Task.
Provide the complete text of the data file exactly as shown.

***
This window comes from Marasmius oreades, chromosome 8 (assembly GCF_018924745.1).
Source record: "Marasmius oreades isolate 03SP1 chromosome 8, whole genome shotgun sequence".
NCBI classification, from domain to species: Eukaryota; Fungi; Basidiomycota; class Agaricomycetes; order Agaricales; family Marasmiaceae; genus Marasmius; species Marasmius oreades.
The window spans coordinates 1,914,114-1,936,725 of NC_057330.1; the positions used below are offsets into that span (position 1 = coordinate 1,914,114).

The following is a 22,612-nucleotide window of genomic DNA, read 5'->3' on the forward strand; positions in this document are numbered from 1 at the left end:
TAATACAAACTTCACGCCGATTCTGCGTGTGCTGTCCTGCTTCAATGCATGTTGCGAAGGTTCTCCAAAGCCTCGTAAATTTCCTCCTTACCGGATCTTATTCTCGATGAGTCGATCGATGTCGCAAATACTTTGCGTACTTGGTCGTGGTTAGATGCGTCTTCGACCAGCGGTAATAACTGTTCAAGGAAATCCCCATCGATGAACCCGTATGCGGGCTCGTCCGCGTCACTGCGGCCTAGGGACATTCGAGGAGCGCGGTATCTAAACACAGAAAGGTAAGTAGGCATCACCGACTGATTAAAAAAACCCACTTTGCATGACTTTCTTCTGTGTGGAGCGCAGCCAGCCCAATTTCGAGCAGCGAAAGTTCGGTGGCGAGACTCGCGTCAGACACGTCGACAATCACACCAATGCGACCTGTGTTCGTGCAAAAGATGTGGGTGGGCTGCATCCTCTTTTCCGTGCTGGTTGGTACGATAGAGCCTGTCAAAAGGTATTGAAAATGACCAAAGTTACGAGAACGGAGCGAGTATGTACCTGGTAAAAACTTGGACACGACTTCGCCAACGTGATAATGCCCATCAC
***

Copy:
This window comes from Marasmius oreades, chromosome 8 (assembly GCF_018924745.1).
Source record: "Marasmius oreades isolate 03SP1 chromosome 8, whole genome shotgun sequence".
NCBI classification, from domain to species: Eukaryota; Fungi; Basidiomycota; class Agaricomycetes; order Agaricales; family Marasmiaceae; genus Marasmius; species Marasmius oreades.
The window spans coordinates 1,914,114-1,936,725 of NC_057330.1; the positions used below are offsets into that span (position 1 = coordinate 1,914,114).

The following is a 22,612-nucleotide window of genomic DNA, read 5'->3' on the forward strand; positions in this document are numbered from 1 at the left end:
TAATACAAACTTCACGCCGATTCTGCGTGTGCTGTCCTGCTTCAATGCATGTTGCGAAGGTTCTCCAAAGCCTCGTAAATTTCCTCCTTACCGGATCTTATTCTCGATGAGTCGATCGATGTCGCAAATACTTTGCGTACTTGGTCGTGGTTAGATGCGTCTTCGACCAGCGGTAATAACTGTTCAAGGAAATCCCCATCGATGAACCCGTATGCGGGCTCGTCCGCGTCACTGCGGCCTAGGGACATTCGAGGAGCGCGGTATCTAAACACAGAAAGGTAAGTAGGCATCACCGACTGATTAAAAAAACCCACTTTGCATGACTTTCTTCTGTGTGGAGCGCAGCCAGCCCAATTTCGAGCAGCGAAAGTTCGGTGGCGAGACTCGCGTCAGACACGTCGACAATCACACCAATGCGACCTGTGTTCGTGCAAAAGATGTGGGTGGGCTGCATCCTCTTTTCCGTGCTGGTTGGTACGATAGAGCCTGTCAAAAGGTATTGAAAATGACCAAAGTTACGAGAACGGAGCGAGTATGTACCTGGTAAAAACTTGGACACGACTTCGCCAACGTGATAATGCCCATCAC